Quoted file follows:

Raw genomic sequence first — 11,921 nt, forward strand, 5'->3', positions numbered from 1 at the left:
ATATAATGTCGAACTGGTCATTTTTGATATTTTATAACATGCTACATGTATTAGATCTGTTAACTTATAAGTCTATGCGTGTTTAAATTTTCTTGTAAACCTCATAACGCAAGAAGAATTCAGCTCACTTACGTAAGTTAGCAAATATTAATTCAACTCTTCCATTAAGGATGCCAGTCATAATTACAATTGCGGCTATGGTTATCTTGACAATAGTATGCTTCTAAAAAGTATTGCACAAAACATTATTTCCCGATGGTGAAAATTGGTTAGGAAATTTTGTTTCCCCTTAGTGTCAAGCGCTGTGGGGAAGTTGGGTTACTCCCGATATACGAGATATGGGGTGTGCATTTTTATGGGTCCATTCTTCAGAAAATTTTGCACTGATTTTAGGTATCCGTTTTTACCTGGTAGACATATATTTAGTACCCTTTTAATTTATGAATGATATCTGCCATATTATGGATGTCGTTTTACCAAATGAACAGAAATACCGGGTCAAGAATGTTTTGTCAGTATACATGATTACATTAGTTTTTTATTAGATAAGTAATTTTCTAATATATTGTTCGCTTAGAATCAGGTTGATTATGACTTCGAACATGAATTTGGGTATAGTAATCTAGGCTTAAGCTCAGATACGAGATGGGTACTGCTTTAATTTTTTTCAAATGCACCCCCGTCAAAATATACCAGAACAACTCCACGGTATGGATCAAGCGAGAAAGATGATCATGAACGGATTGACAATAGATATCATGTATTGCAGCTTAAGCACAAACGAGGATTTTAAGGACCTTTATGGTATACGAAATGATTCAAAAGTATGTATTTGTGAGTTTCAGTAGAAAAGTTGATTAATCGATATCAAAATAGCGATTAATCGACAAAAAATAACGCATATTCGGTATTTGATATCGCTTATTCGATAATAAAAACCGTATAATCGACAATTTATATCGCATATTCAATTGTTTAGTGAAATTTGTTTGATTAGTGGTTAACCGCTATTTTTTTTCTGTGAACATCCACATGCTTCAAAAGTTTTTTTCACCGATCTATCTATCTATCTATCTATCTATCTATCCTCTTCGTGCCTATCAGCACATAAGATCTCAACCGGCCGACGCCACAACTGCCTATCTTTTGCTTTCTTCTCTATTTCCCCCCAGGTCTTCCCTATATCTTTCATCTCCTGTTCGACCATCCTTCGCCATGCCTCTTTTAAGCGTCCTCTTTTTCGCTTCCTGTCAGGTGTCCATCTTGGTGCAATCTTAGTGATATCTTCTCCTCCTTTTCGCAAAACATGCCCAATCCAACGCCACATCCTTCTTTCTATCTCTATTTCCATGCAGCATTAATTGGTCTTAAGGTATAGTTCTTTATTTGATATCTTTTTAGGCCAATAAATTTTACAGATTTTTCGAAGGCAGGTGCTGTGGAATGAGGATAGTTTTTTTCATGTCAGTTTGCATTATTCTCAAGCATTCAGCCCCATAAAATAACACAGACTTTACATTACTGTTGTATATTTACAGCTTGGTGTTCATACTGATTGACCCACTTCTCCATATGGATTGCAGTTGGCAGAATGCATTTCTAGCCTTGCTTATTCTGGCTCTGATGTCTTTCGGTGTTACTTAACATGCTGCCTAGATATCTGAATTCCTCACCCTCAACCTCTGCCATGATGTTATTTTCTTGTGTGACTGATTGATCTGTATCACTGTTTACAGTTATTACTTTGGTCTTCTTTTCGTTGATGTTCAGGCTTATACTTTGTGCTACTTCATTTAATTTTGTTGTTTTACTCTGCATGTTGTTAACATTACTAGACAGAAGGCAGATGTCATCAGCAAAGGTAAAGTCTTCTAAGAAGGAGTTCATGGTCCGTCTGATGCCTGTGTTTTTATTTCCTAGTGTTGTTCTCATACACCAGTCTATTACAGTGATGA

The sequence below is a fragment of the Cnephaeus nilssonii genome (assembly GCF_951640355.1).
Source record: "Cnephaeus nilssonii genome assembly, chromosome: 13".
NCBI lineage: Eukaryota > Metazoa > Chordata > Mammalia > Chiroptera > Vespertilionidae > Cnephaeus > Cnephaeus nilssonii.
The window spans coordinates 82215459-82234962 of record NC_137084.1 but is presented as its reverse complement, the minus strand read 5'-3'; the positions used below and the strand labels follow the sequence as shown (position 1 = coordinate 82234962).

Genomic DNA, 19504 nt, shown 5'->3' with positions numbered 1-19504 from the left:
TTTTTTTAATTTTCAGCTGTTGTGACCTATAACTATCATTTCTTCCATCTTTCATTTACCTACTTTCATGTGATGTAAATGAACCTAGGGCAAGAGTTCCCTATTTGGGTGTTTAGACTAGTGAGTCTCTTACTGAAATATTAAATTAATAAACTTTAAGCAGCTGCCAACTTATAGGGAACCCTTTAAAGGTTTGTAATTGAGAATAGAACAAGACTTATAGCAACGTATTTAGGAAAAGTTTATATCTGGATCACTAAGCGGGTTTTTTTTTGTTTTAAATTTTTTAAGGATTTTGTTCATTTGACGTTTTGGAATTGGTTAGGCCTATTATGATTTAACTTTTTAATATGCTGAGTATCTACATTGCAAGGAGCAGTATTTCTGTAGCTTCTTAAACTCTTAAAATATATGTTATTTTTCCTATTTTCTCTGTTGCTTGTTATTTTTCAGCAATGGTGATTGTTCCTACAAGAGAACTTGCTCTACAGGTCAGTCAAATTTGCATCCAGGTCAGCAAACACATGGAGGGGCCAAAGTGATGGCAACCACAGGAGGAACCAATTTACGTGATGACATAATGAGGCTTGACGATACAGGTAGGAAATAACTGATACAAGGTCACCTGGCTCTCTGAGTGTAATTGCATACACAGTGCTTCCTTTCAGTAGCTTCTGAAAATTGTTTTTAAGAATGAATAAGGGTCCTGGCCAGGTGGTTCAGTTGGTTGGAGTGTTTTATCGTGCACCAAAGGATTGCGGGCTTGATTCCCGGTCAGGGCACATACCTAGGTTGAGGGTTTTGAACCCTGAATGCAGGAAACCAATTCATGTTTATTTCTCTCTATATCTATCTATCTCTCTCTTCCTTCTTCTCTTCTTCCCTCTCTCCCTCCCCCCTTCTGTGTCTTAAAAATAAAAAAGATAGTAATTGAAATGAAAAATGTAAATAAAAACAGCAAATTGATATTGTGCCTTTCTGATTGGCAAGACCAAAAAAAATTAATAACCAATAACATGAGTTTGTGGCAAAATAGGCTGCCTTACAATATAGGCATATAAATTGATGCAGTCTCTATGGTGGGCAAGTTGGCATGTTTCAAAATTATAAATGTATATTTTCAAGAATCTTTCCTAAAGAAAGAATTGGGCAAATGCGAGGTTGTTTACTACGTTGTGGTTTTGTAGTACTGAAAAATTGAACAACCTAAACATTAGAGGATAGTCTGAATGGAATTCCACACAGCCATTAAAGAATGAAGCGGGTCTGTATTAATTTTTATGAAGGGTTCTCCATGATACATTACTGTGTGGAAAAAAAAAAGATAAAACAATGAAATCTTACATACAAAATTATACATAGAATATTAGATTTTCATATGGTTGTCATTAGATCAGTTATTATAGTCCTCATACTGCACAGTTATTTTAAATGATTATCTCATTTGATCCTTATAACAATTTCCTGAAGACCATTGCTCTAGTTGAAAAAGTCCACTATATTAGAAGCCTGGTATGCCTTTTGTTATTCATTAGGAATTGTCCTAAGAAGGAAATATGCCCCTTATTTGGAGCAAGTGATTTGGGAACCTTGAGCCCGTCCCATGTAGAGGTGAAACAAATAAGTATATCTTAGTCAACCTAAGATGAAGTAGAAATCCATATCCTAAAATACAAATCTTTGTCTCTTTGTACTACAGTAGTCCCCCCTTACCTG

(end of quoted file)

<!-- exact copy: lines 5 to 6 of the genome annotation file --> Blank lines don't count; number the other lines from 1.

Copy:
NCBI lineage: Eukaryota > Metazoa > Chordata > Mammalia > Chiroptera > Vespertilionidae > Cnephaeus > Cnephaeus nilssonii.
The window spans coordinates 82215459-82234962 of record NC_137084.1 but is presented as its reverse complement, the minus strand read 5'-3'; the positions used below and the strand labels follow the sequence as shown (position 1 = coordinate 82234962).